In reply, CAC/PIAC argued that the Commission also has a wide authority to review and vary its determinations, and submitted that TCC had not disagreed with the arguments of errors of fact and law identified in their review and vary application.
The Commission has identified the following issues to be addressed in this decision:
Did the Commission make errors of fact in Telecom Order 2015-194 raising substantial doubt as to its correctness?
CAC/PIAC submitted that the Commission made two errors of fact in reaching its determinations set out in Telecom Order 2015-194. They argued that the Commission made an error in its finding that the “application was narrowly focused and not unduly complex,” noting that the application filed by Bell Aliant Regional Communications, Limited Partnership; Bell Canada; and Télébec, Limited Partnership (collectively, Bell Canada et al.) was more than 90 pages long, included five technical appendices and six attendant tariff applications, and dealt with historical price cap determinations and basket constraints.
CAC/PIAC also argued that the Commission made an error in determining that less senior counsel could have managed the file more economically. Legal Counsel needed to understand the price cap regime, the exogenous factor concept, and have knowledge of the history and existence of the deferral accounts. Given this, only senior counsel could efficiently absorb and respond to the application without excessive time to research and understand the underlying conditions and rules and rulings necessary to formulate a response in the time allotted by the Commission.
Commission’s analysis and determinations
The Commission is not persuaded that it made errors of fact. It is true that Bell Canada et al.’s application was reasonably long and included numerous attachments. However, the proceeding itself was straightforward, consisting of only one round of interventions and no interrogatories. Further, the Commission remains of the view that the issues raised in the application were narrowly focused, which meant that the intervention necessarily raised a limited number of issues. CAC/PIAC’s intervention was very short, consisting of five pages, two of which provided introductory information summarizing the application.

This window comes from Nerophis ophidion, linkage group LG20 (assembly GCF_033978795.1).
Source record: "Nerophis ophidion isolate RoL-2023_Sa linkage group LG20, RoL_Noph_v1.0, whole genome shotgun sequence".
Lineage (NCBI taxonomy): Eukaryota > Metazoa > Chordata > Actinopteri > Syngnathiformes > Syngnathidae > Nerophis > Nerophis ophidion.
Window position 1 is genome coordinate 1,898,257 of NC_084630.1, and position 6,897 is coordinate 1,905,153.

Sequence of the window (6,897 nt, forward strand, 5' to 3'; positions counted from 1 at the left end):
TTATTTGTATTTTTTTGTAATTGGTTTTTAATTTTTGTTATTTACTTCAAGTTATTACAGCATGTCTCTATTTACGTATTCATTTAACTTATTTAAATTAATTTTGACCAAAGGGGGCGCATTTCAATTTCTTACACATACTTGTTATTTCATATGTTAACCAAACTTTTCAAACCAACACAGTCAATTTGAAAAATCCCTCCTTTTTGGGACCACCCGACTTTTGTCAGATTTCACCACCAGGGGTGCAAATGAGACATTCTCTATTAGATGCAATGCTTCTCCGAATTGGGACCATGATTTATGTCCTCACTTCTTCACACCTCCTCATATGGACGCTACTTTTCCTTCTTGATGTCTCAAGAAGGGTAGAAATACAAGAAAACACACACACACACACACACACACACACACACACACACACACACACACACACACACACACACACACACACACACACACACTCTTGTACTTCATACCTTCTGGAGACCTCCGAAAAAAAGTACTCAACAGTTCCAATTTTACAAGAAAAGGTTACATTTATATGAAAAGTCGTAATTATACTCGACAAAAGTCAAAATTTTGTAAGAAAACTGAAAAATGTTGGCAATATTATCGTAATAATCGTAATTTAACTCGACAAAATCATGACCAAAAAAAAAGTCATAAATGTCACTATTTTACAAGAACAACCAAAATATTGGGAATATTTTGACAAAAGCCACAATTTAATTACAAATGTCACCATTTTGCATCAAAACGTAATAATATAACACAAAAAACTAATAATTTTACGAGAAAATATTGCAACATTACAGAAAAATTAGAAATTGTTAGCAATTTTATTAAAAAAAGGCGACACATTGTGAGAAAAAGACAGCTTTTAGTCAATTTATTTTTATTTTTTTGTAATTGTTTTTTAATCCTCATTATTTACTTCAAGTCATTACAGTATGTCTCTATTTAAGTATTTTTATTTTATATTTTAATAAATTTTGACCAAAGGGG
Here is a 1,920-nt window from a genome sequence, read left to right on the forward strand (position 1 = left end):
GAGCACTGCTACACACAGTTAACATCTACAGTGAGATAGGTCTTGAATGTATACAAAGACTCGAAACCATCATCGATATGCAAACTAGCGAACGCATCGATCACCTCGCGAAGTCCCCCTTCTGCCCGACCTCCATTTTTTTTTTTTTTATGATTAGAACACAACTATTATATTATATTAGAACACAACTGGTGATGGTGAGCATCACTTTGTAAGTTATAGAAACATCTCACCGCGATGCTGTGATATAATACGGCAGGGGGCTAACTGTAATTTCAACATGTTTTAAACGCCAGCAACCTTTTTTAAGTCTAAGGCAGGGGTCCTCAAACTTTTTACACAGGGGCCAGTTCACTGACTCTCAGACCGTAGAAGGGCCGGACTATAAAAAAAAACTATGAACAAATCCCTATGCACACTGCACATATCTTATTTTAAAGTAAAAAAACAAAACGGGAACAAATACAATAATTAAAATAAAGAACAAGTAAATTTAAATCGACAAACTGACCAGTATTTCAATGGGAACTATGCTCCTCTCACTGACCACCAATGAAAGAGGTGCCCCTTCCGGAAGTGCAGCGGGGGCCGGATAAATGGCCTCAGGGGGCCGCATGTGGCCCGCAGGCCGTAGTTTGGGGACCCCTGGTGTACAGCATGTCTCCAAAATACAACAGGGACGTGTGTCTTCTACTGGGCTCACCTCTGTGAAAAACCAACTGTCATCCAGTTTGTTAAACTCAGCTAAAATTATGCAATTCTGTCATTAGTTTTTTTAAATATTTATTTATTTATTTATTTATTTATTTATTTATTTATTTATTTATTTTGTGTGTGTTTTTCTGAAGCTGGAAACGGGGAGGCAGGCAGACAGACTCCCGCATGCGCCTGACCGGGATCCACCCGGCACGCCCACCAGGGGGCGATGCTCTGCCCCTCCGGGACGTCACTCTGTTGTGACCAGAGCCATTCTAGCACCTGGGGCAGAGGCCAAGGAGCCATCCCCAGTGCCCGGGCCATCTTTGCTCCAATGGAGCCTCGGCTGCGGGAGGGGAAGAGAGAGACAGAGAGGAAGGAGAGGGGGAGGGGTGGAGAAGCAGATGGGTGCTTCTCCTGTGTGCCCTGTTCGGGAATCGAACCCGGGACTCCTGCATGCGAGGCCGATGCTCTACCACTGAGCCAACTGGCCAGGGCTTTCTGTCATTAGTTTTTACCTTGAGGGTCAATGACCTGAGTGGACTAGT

Further, the Commission is not persuaded by CAC/PIAC’s argument that the Commission made an error of fact when it determined that, while complex, the proceeding was not unduly so. In making this finding, the Commission was making a contextual assessment by having regard to the fact that a senior counsel experienced in telecommunications matters was working on the file. Given his experience, it is reasonable to expect that such a senior counsel would be familiar with the price cap regime and the impact of exogenous factors.
Similarly, CAC/PIAC’s argument that the Commission made an error of fact in finding that less senior counsel could have handled the file is misplaced. By referring to the use of less senior counsel, the Commission was having regard to the Guidelines which state that “applicants are encouraged to rely on junior counsel and articling students to the greatest extent possible.” The Commission considers that CAC/PIAC drew an erroneous inference that the Commission considered that this was a file that could have been exclusively handled by junior counsel. By referring to the Guidelines, the Commission was reminding CAC/PIAC that every effort should be made by applicants to keep costs down. In this case, the Commission found that the equivalent of a full week on the file was excessive for a senior counsel in the circumstances. Accordingly, the Commission considers that CAC/PIAC did not demonstrate the alleged error of fact.